Recruitment agencies victimising migrant workers
Kathmandu, December 18
Failure on the part of the government to crack down on recruitment agencies which charge illegal fees for jobs abroad is leaving migrant workers trapped in a vicious cycle of debt and exploitation.
Though the government has provided the service of free visa and free ticket to migrant workers due to the lack of proper execution of law, workers have been forced to pay for both visa and ticket.
According to the report released by Amnesty International in Nepal and Malaysia, on the occasion of International Migrants Day, almost two-third of Nepali migrant workers have become victims of illegal recruitment fees. As per the report 88 per cent people paid fee to the agents for jobs overseas. As these fees were so high, the majority of them had to borrow more than half the amount from village moneylenders, placing them in debt.
“Almost all migrants workers have been forced to pay nearly 10 times more than the price fixed by the government,” said Rajan Kuikel, chairperson of National Board Amnesty International. In July 2015 the government introduced the ‘free visa, free ticket’ policy, which reduced the maximum fee workers, could be charged up to NPR 10,000 in response to local and international pressure. But the policy is clearly not being properly enforced, said Kuinkel.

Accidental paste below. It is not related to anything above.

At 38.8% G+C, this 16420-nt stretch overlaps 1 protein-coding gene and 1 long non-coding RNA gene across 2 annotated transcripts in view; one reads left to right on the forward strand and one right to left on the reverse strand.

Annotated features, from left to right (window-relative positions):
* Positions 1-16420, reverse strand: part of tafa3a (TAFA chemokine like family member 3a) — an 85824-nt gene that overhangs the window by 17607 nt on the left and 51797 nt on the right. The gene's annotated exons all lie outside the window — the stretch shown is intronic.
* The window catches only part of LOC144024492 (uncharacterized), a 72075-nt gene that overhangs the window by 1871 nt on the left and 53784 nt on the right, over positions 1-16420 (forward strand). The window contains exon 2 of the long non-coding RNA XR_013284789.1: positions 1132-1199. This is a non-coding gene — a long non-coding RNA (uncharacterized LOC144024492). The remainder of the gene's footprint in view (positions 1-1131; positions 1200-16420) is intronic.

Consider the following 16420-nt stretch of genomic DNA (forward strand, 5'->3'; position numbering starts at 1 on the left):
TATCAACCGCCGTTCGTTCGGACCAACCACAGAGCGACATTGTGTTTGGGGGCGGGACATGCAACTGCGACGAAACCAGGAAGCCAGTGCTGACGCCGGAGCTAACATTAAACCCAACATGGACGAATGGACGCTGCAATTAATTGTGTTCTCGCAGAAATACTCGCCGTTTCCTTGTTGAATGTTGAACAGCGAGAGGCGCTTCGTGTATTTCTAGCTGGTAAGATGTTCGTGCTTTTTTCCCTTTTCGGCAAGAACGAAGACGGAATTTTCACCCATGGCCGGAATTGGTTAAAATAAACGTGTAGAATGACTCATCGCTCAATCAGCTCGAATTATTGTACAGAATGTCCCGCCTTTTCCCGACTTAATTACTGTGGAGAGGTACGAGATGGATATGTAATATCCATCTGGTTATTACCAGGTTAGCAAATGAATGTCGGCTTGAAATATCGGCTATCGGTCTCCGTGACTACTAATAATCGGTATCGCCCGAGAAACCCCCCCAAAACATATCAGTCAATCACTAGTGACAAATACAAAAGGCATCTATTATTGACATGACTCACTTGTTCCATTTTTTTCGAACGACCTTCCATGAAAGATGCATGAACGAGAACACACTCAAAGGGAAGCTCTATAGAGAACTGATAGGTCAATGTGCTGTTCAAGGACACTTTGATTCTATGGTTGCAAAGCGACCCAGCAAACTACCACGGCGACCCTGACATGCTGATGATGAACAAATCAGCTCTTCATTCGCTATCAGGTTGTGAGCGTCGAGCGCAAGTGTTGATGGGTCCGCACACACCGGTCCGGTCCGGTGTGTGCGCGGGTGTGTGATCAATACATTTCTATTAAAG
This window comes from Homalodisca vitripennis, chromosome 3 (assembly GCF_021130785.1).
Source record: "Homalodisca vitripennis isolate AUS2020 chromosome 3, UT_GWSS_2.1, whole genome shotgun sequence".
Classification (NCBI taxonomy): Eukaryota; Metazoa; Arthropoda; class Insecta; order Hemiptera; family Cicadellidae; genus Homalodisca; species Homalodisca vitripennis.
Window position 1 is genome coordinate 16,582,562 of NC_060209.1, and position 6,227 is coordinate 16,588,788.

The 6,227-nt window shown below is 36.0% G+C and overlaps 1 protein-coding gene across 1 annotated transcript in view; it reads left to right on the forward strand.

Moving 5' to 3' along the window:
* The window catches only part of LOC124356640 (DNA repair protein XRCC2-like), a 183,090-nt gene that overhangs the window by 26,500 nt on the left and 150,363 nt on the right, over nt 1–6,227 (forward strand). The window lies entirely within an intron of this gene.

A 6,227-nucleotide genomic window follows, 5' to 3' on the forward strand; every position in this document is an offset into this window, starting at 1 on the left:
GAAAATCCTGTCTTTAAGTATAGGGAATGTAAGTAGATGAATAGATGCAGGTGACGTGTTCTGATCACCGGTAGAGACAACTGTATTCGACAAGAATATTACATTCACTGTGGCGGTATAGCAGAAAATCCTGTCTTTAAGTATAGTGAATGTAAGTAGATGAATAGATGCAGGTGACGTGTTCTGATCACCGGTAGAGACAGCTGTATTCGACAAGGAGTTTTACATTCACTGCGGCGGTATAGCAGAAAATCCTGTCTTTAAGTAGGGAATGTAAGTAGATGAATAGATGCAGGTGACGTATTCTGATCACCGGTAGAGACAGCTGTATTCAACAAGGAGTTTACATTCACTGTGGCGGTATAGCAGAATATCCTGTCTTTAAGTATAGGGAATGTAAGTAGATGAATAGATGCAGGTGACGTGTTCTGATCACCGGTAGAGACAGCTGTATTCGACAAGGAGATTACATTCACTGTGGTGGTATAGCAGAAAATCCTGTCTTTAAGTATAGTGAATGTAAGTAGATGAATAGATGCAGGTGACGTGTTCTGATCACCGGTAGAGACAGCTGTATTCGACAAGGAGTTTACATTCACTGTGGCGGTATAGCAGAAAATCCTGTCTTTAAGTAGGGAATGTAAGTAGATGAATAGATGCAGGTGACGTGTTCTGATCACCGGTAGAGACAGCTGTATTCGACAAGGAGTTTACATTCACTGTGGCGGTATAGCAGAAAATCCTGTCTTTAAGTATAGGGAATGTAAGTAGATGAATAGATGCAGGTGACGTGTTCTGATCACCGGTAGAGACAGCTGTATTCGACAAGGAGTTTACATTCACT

The report, ‘Turning People into Profits’, found that recruitment agencies were still freely exploiting migrants by charging above the limit.
Around 90 per cent workers who had paid a recruitment fee did not receive an accurate receipt from agents. This makes it difficult for them to file legal cases against unscrupulous agents and claim their money back, said the report.
“Nepali migrant workers are being systematically and mercilessly set up. Forced to take out loans to pay huge fees agencies charge for work abroad. Finally, they are left so indebted that they have no choice but to stay in low-paying or dangerous jobs,” said James Lynch, Deputy Director of Amnesty International’s Global Issues Programme.